The Chinese delegation was headed by Vice Premier Liu He, who impressed Washington officials, Mr. Kudlow said in a Friday interview with White House reporters, adding Mr. Liu is a “smart guy, a market guy.”

One of Washington’s central demands is that China reduce its merchandise trade surplus by at least $200 billion by the end of 2020, even though economists in both nations say the trade deficit is affected by investment and savings patterns in both nations—not trade policy. Beijing has rejected most U.S. demands in the past and has continued to hold firm.

The U.S. Agriculture Department recently asked agriculture companies to come up with a list of products whose production could be ramped up rapidly for export to China, a person following the talks said. At the same time, China put together a list of high-tech products that are barred by U.S. export controls for sale to China but are allowed by other nations.

Beijing argues that if the U.S. would ease the export controls on these items, it would purchase more from the U.S., the person briefed on the matters said. Even so, some U.S. officials believe, the additional Chinese purchases would only total $50 billion to $60 billion in the next year or two, far short of the U.S. goal.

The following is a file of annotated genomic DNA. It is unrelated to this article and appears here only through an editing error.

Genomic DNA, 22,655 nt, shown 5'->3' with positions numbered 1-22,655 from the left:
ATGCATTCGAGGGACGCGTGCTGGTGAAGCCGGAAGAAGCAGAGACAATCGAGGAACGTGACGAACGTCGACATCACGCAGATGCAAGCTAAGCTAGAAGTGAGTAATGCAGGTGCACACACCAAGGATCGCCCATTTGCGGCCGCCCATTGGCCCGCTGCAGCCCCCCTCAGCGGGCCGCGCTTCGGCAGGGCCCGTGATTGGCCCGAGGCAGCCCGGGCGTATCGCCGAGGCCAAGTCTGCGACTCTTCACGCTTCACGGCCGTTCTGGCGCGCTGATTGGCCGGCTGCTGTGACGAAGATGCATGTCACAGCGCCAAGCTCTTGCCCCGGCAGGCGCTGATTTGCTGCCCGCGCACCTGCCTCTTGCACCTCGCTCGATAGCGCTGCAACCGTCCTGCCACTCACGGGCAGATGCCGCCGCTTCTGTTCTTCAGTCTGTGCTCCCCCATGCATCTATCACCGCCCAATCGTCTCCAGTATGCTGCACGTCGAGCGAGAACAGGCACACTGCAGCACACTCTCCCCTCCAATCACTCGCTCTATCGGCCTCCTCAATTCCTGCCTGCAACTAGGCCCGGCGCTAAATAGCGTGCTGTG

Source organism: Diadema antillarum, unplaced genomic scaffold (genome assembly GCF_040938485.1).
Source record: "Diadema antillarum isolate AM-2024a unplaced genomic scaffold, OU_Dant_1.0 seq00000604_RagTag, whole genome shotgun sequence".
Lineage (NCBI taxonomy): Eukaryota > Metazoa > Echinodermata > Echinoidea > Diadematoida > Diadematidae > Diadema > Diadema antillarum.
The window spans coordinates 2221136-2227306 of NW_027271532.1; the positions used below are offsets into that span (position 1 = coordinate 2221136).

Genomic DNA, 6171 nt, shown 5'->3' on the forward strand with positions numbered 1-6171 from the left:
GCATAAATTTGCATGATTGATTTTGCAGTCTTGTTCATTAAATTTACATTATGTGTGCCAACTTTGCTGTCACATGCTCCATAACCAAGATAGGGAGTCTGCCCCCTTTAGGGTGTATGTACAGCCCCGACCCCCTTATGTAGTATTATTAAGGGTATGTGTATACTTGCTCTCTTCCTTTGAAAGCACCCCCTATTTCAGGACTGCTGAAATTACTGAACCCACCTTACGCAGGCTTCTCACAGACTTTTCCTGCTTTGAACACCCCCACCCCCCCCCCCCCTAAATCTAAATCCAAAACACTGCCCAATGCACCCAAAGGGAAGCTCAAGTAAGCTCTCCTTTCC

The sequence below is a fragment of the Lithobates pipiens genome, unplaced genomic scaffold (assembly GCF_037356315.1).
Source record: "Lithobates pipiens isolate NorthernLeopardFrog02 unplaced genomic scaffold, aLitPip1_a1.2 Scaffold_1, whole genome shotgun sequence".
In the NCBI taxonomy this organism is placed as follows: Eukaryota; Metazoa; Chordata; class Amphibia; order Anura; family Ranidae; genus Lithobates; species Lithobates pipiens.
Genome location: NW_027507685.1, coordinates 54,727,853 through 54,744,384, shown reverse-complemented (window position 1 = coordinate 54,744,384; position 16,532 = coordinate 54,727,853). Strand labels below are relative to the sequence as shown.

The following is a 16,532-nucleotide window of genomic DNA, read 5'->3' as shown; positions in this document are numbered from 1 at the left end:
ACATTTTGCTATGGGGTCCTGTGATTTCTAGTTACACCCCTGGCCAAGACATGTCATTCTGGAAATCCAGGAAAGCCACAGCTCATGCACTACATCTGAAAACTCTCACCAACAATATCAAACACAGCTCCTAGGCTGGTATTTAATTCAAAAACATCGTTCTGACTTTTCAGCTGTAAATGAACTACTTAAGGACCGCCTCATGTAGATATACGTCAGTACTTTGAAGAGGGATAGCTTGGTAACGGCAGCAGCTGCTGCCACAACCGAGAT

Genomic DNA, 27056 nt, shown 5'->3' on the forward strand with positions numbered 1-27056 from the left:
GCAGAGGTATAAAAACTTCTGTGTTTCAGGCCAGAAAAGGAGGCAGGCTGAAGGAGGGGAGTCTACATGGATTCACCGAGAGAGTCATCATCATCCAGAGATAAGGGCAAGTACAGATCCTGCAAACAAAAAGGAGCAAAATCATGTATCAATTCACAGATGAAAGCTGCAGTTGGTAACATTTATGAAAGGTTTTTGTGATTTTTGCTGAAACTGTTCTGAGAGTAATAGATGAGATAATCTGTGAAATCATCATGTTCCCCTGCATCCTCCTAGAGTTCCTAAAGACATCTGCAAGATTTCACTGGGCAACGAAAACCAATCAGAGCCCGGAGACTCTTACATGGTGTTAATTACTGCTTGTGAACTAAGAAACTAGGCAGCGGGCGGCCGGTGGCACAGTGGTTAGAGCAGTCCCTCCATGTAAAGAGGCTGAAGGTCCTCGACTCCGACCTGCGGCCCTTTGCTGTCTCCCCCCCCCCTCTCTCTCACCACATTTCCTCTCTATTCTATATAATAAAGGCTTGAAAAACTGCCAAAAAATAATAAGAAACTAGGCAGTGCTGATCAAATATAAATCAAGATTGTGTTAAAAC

One Chinese request is for a reprieve on China’s ZTE Corp. from crippling U.S. sanctionsover its trade with Iran and North Korea. Mr. Trump said early last week that he would work with Mr. Xi to get the telecommunications-equipment maker “back into business,” defending such a move as part of a trade deal the U.S. is negotiating with China.

However, “there is no firm agreement on ZTE as of yet,” a person familiar with the discussions said. U.S. lawmakers from both parties have criticized any effort to ease restrictions on the company, calling ZTE a security threat, with Sen. Marco Rubio (R., Fla.) tweeting on Saturday: “If we don’t wake up & start treating this as a national security issue, China is going to win again.”